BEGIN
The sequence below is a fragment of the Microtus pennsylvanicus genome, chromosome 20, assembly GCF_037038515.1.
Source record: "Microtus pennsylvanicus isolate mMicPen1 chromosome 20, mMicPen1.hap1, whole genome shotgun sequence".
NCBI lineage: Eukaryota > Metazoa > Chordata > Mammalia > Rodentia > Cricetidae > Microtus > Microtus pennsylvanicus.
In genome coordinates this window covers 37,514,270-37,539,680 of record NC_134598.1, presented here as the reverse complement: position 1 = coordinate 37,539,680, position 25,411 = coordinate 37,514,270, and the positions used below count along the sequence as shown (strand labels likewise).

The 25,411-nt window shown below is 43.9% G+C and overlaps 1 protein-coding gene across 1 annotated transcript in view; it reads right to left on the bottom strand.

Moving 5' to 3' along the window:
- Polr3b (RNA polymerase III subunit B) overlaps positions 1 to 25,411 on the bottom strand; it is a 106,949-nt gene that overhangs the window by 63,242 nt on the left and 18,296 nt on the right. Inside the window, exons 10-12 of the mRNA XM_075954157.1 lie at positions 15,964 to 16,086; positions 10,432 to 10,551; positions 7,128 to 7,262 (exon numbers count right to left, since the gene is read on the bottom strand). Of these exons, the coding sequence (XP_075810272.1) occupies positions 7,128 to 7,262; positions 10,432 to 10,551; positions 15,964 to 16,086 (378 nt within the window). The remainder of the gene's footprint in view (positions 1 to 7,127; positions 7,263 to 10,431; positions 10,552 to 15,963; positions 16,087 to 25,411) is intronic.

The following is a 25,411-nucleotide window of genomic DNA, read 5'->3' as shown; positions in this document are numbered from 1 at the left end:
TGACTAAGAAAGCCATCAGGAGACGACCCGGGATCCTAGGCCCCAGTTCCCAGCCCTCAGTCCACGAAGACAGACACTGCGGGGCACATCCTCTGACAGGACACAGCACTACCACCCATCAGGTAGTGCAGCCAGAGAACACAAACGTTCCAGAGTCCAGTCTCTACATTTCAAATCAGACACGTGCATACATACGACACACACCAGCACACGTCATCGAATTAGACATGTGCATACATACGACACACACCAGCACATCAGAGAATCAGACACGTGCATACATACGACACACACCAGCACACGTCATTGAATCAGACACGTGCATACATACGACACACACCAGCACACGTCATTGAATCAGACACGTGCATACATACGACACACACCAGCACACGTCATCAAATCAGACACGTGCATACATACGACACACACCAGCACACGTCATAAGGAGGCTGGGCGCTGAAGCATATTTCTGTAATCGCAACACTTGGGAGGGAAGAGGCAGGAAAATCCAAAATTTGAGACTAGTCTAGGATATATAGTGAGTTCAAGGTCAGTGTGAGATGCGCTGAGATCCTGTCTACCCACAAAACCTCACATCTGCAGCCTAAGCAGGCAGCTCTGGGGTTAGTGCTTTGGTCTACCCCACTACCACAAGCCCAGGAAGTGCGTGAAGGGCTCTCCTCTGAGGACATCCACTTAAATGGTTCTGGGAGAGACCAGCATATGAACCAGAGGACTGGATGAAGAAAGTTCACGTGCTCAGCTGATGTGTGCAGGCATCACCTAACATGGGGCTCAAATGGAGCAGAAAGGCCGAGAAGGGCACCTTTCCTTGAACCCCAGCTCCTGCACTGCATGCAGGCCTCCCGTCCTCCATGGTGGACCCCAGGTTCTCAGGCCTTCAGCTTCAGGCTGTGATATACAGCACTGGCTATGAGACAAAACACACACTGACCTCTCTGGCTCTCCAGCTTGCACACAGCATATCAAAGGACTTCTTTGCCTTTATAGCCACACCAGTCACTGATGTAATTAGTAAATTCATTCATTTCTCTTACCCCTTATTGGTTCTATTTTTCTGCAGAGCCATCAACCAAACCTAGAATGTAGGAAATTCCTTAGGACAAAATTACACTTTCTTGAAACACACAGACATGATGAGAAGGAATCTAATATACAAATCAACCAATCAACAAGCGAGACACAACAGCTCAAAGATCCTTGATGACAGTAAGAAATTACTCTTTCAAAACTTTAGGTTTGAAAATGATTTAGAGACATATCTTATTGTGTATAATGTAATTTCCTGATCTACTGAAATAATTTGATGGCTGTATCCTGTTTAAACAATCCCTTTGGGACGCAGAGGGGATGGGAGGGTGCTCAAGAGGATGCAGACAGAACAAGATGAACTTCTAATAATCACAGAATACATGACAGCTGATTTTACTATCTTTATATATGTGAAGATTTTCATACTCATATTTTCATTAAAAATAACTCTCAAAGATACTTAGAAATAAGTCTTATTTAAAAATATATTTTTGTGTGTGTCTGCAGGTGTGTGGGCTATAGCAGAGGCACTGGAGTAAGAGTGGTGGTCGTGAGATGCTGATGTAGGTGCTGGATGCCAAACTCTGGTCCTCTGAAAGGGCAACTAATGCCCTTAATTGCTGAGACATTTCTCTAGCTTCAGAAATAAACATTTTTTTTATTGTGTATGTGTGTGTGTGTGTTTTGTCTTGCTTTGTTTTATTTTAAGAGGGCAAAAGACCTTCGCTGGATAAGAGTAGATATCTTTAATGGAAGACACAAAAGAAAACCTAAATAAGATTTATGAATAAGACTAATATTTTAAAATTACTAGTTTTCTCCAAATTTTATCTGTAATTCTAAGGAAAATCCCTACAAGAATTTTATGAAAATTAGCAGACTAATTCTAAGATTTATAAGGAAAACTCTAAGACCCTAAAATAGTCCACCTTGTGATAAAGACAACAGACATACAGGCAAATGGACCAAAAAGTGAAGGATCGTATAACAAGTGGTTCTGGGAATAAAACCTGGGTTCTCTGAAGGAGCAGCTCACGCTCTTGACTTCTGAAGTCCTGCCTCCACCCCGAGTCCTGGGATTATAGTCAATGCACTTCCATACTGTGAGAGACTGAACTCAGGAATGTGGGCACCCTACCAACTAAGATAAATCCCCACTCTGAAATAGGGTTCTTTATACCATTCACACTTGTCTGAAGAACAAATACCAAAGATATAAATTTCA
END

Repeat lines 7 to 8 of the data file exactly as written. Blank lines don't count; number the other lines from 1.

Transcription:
- Polr3b (RNA polymerase III subunit B) overlaps positions 1 to 25,411 on the bottom strand; it is a 106,949-nt gene that overhangs the window by 63,242 nt on the left and 18,296 nt on the right. Inside the window, exons 10-12 of the mRNA XM_075954157.1 lie at positions 15,964 to 16,086; positions 10,432 to 10,551; positions 7,128 to 7,262 (exon numbers count right to left, since the gene is read on the bottom strand). Of these exons, the coding sequence (XP_075810272.1) occupies positions 7,128 to 7,262; positions 10,432 to 10,551; positions 15,964 to 16,086 (378 nt within the window). The remainder of the gene's footprint in view (positions 1 to 7,127; positions 7,263 to 10,431; positions 10,552 to 15,963; positions 16,087 to 25,411) is intronic.

The following is a 25,411-nucleotide window of genomic DNA, read 5'->3' as shown; positions in this document are numbered from 1 at the left end: